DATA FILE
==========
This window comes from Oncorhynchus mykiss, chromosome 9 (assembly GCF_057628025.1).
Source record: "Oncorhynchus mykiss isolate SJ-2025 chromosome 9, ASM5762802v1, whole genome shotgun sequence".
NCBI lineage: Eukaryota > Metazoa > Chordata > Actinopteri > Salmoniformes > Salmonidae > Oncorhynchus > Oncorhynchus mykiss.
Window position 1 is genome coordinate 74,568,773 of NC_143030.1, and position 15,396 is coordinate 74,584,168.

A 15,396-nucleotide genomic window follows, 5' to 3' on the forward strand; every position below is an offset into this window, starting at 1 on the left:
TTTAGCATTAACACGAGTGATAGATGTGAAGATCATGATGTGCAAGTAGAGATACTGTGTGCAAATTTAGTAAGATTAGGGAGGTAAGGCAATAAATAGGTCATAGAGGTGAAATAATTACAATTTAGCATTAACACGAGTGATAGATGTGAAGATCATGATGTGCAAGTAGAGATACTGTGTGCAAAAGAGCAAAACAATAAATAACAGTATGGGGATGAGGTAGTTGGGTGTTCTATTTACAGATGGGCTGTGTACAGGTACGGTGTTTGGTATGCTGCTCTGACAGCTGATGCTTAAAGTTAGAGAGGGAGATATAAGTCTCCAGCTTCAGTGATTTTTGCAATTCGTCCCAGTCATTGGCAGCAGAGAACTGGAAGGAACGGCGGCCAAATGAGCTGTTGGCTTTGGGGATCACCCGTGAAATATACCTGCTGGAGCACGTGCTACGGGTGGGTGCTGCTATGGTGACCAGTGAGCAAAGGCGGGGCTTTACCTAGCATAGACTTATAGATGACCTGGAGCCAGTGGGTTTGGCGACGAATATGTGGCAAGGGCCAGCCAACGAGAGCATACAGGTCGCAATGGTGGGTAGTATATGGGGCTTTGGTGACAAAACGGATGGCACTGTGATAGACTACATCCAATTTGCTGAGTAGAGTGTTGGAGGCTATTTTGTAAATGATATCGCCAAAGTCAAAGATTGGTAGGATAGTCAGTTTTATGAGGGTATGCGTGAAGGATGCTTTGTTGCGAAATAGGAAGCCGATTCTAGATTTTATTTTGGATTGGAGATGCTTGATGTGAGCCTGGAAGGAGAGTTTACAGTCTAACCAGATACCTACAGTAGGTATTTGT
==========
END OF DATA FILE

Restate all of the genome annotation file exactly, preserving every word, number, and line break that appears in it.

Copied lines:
This window comes from Oncorhynchus mykiss, chromosome 9 (assembly GCF_057628025.1).
Source record: "Oncorhynchus mykiss isolate SJ-2025 chromosome 9, ASM5762802v1, whole genome shotgun sequence".
NCBI lineage: Eukaryota > Metazoa > Chordata > Actinopteri > Salmoniformes > Salmonidae > Oncorhynchus > Oncorhynchus mykiss.
Window position 1 is genome coordinate 74,568,773 of NC_143030.1, and position 15,396 is coordinate 74,584,168.

A 15,396-nucleotide genomic window follows, 5' to 3' on the forward strand; every position below is an offset into this window, starting at 1 on the left:
TTTAGCATTAACACGAGTGATAGATGTGAAGATCATGATGTGCAAGTAGAGATACTGTGTGCAAATTTAGTAAGATTAGGGAGGTAAGGCAATAAATAGGTCATAGAGGTGAAATAATTACAATTTAGCATTAACACGAGTGATAGATGTGAAGATCATGATGTGCAAGTAGAGATACTGTGTGCAAAAGAGCAAAACAATAAATAACAGTATGGGGATGAGGTAGTTGGGTGTTCTATTTACAGATGGGCTGTGTACAGGTACGGTGTTTGGTATGCTGCTCTGACAGCTGATGCTTAAAGTTAGAGAGGGAGATATAAGTCTCCAGCTTCAGTGATTTTTGCAATTCGTCCCAGTCATTGGCAGCAGAGAACTGGAAGGAACGGCGGCCAAATGAGCTGTTGGCTTTGGGGATCACCCGTGAAATATACCTGCTGGAGCACGTGCTACGGGTGGGTGCTGCTATGGTGACCAGTGAGCAAAGGCGGGGCTTTACCTAGCATAGACTTATAGATGACCTGGAGCCAGTGGGTTTGGCGACGAATATGTGGCAAGGGCCAGCCAACGAGAGCATACAGGTCGCAATGGTGGGTAGTATATGGGGCTTTGGTGACAAAACGGATGGCACTGTGATAGACTACATCCAATTTGCTGAGTAGAGTGTTGGAGGCTATTTTGTAAATGATATCGCCAAAGTCAAAGATTGGTAGGATAGTCAGTTTTATGAGGGTATGCGTGAAGGATGCTTTGTTGCGAAATAGGAAGCCGATTCTAGATTTTATTTTGGATTGGAGATGCTTGATGTGAGCCTGGAAGGAGAGTTTACAGTCTAACCAGATACCTACAGTAGGTATTTGT